Just As Open Competitor To Elsevier's SSRN Launches, SSRN Accused Of Copyright Crackdown
from the the-inevitable dept
A couple of months ago, we wrote about how publishing giant Elsevier had purchased the open access pre-publisher SSRN. SSRN is basically the place where lots of research that we regularly report on is published. Legal and economics academics quite frequently post their journal articles there. Of course, Elsevier has a well-known reputation for being extreme copyright maximalists in dangerous ways. Having Elsevier take over SSRN concerned a lot of academics, and even led to calls for alternatives, including many asking the famed arXiv to open a social science research operation as well.
And perhaps this came just in time, because just as that happened, Stephen Henderson, a law professor, noted that SSRN took down his paper saying that they didn’t think he retained the copyright to it.
When I posted a final PDF of an article for which not only do my co-author and I retain the copyright, but for which the contract also includes _explicit_ permission to post on SSRN, I received the typical happy ?SSRN Revision Email? saying all was well. Only when I went to take a look, I found there was no longer any PDF to download at all?merely the abstract. So, download counts are gone, and no article. Not the former working version nor the final version. And then in the revision comments, I found this:
It appears that you do not retain copyright to the paper, and the PDF has been removed from public view. Please provide us with the copyright holder’s written permission to post. Alternatively, you may replace this version with a working paper or preprint version, if you so desire. Questions and/or written permissions may be emailed to firstname.lastname@example.org, or call 1-877-SSRNHELP (877-777-6435 toll free) or 1-585-442-8170 outside the US.
So, not only have they completely changed their model, but?at least to me?they gave no effective notice, and they pull papers without asking. Nobody bothered to _ask_ whether I had permission; they simply took down every version of the article and said nothing. Alas. And when I called customer support and someone called back, I pointed out that some profs have hundreds of articles posted for which SSRN doesn?t hold the copyright agreements. ?Are you going to take all those down too?,? I asked. The answer, in essence, ?Those were posted in error.? Unbelievable.
As that story started to make the rounds, SSRN insisted that it was just a technical glitch, in that it had sent the wrong email, but others aren’t buying it.
— SSRN (@SSRN) July 15, 2016
Bullshit. "Sent the wrong e-mails" doesn't explain surprise takedowns of papers. https://t.co/PAjjMqOMgI
— Paul Gowder (@PaulGowder) July 16, 2016
And now, the Authors Alliance has come out with a notice telling SSRN authors that it may be time to try something new (such as SocArXiv) because Elsevier cannot be trusted. The Alliance notes that after Elsevier purchased SSRN, it reached out to Elsevier to try to get the company to commit to some basic principles of openness, and Elsevier refused:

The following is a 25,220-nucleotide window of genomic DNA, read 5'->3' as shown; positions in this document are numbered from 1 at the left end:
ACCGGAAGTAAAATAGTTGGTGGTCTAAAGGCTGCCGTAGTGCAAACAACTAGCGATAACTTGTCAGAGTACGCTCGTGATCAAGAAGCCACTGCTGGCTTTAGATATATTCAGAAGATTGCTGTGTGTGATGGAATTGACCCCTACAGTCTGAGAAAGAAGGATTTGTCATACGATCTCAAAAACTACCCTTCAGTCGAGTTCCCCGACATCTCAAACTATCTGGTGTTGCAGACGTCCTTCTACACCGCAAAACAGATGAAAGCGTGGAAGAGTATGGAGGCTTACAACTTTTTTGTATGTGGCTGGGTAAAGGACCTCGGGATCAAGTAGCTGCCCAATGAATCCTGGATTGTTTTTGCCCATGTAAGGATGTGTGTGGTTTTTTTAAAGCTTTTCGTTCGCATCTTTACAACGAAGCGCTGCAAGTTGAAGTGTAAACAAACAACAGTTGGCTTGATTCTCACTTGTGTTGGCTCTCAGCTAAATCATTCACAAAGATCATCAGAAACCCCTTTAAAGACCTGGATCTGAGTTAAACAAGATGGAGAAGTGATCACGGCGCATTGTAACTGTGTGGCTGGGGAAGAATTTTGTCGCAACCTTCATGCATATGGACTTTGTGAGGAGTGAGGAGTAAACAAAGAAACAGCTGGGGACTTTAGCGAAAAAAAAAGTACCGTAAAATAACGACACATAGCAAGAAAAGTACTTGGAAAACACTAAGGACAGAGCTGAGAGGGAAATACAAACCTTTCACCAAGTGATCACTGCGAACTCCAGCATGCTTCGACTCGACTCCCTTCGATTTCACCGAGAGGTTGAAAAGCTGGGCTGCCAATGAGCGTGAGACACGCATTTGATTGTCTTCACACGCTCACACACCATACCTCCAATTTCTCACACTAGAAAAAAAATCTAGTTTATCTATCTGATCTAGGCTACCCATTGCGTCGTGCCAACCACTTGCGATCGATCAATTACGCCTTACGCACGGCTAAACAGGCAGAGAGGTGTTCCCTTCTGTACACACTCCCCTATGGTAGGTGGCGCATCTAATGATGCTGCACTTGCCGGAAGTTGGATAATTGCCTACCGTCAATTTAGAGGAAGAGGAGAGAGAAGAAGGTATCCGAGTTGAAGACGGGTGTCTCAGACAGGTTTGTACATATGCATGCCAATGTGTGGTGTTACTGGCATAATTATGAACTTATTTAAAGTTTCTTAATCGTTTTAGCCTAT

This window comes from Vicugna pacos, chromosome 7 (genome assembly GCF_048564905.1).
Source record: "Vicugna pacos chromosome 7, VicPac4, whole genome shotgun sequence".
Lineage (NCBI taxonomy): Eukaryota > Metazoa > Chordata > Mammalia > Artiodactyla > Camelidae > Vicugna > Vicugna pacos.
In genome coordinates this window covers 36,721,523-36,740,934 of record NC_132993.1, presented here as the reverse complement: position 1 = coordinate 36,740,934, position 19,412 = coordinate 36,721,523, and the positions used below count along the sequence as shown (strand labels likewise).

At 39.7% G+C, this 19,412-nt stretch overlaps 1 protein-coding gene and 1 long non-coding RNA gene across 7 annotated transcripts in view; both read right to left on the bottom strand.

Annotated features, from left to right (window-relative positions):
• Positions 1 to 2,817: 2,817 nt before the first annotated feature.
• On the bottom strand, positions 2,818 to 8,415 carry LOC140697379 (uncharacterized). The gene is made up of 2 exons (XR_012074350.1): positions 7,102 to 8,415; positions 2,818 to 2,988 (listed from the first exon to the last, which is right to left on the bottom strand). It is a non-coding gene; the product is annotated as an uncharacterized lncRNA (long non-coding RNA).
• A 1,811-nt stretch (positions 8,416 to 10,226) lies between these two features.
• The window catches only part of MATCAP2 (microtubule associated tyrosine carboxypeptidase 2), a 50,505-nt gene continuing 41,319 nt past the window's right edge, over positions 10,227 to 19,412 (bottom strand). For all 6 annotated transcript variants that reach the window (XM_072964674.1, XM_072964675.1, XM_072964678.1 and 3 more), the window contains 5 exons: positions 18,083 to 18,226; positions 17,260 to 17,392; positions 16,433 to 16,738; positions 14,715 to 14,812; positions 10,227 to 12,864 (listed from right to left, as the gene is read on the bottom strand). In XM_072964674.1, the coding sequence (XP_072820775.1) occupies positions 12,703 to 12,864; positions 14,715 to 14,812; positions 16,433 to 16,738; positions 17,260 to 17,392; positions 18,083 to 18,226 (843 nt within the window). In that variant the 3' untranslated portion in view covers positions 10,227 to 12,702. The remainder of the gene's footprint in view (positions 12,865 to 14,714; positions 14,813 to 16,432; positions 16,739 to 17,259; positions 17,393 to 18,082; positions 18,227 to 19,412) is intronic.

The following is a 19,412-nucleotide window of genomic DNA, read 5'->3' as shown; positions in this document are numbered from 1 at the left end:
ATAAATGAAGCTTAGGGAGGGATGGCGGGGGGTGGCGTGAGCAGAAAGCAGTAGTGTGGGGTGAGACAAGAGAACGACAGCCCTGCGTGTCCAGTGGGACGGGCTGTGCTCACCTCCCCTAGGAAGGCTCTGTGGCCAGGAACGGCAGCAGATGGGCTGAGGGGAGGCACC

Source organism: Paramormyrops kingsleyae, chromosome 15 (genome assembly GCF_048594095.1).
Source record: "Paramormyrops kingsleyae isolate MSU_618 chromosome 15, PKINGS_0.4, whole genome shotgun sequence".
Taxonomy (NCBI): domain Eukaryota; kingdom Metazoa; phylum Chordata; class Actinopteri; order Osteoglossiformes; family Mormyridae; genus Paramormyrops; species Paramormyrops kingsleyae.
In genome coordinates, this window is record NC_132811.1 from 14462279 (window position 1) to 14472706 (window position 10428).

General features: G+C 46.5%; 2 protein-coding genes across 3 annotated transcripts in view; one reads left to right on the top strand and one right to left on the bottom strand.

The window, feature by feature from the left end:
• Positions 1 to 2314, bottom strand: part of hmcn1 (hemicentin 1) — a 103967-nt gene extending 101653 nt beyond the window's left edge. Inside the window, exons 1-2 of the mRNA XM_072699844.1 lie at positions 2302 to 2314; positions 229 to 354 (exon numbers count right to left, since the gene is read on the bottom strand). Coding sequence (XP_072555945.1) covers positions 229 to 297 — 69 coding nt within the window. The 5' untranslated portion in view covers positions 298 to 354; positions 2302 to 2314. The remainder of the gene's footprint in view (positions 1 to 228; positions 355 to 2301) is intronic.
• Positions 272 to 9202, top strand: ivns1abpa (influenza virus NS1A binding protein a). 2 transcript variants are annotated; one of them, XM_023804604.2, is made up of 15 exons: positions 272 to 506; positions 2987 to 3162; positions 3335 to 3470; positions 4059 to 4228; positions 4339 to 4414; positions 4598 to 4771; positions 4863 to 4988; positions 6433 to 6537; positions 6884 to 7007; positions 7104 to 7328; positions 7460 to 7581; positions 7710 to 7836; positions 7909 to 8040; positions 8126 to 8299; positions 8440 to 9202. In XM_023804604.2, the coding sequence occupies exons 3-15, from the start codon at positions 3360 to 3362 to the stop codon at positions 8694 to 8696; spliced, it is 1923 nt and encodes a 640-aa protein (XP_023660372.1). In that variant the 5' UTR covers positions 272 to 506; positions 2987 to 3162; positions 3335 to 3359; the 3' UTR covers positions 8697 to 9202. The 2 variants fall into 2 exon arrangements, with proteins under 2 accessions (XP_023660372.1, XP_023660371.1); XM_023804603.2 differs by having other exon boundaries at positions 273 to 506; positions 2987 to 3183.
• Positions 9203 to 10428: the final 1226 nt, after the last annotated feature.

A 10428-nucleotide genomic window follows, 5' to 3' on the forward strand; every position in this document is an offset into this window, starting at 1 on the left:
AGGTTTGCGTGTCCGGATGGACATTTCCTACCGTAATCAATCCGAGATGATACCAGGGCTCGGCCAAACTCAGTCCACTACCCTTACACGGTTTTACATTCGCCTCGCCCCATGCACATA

Since we first heard of mega-publisher Elsevier?s acquisition of SSRN, the popular social sciences pre-print and working paper repository, we have expressed concern. Elsevier is not known to be an avid supporter of the open access publishing practices favored by many of our members, and has historically taken a restrictive stance toward author control and ownership of scholarship.
In response, we reached out to Elsevier and to SSRN with a set of principles the service could adopt that would reassure authors that SSRN could continue to be a go-to resource for those looking to refine and share their work. We have since heard back from SSRN: they would not commit to adopting even one of our principles. They offered more general reassurances that their policies would continue as before. We were not satisfied, but we decided to wait and see whether our fears would be borne out.
The article notes more examples of SSRN pulling down research, even when the authors do retain the copyright, combined with a misunderstanding of how Creative Commons licenses work. It seems fairly clear that this was not just the case of one email improperly sent. And thus, for those who rely on SSRN, it’s probably time to start looking for alternative ways of posting documents.
SSRN authors: you have not committed to SSRN. You can remove your papers from their service, and you can opt instead to make your work available in venues that show real commitment to the sharing, vetting, and refinement of academic work.
The Authors Alliance also points out that researchers don’t need to just post their research in one place, and can often host it themselves as well. But, it appears that SSRN under Elsevier is quickly losing trust. Considering that it was basically the go to place for all legal and economics research pre-publishing, that’s quite a quick turn around, thanks entirely to Elsevier.